Afrikan American Women

Living at the Crossroads of Race, Gender, Class, and Culture (First Edition)
Edited by Huberta Jackson-Lowman
©2014, 444 pages

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    Afrikan American Women: Living at the Crossroads of Race, Gender, Class and Culture comprehensively addresses the psychological experiences of women of Afrikan ancestry in the United States. This anthology brings together the work of psychologists, social workers, historians, and other scholars who have studied Black female oppression. Their research examines the effects of race, gender, class, and culture on the mental, emotional, and physical health and psychosocial adjustment of Afrikan American women. The book provides a psycho-historical analysis of the experiences of these women across their life spans and discusses the historical and contemporary issues that have contributed to the current conditions they face.

    Each unit is organized around three critical questions identified by psychiatrist Franz Fanon:

    1. Identity - Who are we?
    2. Authenticity - Are we really who we think we are?
    3. Purpose - Are we all we ought to be?

    Using qualitative and quantitative approaches, the book challenges students to critique Afrikan American women’s experiences using an Africentric worldview lens. By addressing the trauma that Afrikan American women have faced, it places in perspective the lived conditions of Afrikan American women and contributes to the debunking of myths and stereotypes perpetuated about them.

    Afrikan American Women is ideal for women's studies, African American studies, psychology, and sociology courses. It is also a good supplemental text for courses in health and education.

    NOTE ON DIGITAL BOOK: The reading Oppositional Consciousness Within An Oppositional Realm: The Case of Feminism & Womanism in Rap and Hip Hop: 1976–2004 by Authors Layli Maparyan, Kerri Reddick-Morgan, & Dionne Patricia Stephens has been excluded from the digital version of this book due to publisher copyright restrictions. To read the selection in full, please refer to the print version.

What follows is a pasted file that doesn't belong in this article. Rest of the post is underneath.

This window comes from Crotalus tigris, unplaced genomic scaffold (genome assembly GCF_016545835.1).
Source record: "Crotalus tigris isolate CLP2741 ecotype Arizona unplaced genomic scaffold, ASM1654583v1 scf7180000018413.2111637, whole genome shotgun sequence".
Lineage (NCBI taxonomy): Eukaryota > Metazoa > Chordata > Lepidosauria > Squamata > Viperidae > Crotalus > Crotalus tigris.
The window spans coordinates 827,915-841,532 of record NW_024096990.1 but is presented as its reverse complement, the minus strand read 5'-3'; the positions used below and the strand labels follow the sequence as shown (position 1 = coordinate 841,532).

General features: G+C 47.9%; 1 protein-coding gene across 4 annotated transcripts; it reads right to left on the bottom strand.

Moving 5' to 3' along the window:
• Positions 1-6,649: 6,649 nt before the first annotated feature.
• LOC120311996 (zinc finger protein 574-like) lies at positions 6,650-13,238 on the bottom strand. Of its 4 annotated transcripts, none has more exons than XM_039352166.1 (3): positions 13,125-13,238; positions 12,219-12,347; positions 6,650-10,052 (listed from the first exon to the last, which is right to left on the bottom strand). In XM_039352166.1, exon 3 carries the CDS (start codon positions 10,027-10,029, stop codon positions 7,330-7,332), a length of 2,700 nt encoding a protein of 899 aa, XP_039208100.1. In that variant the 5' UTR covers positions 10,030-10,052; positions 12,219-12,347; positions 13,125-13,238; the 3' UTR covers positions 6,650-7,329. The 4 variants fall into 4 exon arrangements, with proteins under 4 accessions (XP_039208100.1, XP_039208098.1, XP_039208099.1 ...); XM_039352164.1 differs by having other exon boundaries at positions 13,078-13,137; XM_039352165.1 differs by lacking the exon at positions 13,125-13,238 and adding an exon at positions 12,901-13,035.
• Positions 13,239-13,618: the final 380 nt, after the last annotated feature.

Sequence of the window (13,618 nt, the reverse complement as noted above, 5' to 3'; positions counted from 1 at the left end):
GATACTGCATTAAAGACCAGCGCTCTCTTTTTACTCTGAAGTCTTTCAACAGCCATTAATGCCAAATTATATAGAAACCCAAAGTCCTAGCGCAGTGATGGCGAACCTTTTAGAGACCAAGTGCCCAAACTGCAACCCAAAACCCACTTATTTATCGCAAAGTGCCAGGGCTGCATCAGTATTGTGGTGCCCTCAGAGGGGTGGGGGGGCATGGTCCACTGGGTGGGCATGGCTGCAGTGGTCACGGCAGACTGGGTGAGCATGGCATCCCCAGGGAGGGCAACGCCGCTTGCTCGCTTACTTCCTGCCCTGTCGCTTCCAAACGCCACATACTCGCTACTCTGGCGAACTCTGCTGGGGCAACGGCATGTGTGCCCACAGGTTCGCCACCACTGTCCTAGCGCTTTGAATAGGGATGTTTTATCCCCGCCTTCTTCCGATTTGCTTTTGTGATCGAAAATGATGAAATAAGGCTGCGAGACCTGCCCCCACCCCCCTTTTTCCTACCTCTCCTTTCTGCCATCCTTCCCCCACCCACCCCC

Huberta Jackson-Lowman is a professor in the Department of Psychology at Florida A&M University, where for fifteen years she has taught a course focusing on the psychology of Afrikan American women. In conjunction with colleagues at the University of Pittsburgh, she developed the first course on the psychological experiences of the Black female in the mid-1970s. With her students, she has studied the effects of endorsing engendered racial myths and stereotypes of Black women on Black interpersonal relationships and the mental health of Black women. In addition, she developed two inventories evaluating these behaviors.
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    $146.95 Paperback
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    Jackson-Lowman’s book, "Living at the Cross Roads of Race, Gender, Class and Culture,” will render guidance to all Afrikans, especially women. Self knowledge and self-actualization will be enhanced through knowledge of ancestral values, culture, ancestral heritage, and spiritual world view.
    —Samella B. Abdullah, MSW, Ph.D., Council of Elders & Past President, Association of Black Psychologists

    (This anthology) presents a good, in-depth, and authentic description and analysis of how Eurocentric cultural oppression has affected Afrikan women in America psychologically, and documents the variety of creative and multifaceted ways in which they have responded to their predicament. Such a broadly focused perspective has heretofore been sorely missing from the broad landscape of social science analysis of the Afrikan experience.
    —Dr. Kobi Kambon, Retired Professor of Psychology, Florida A&M University and Past President of the Association of Black Psychologists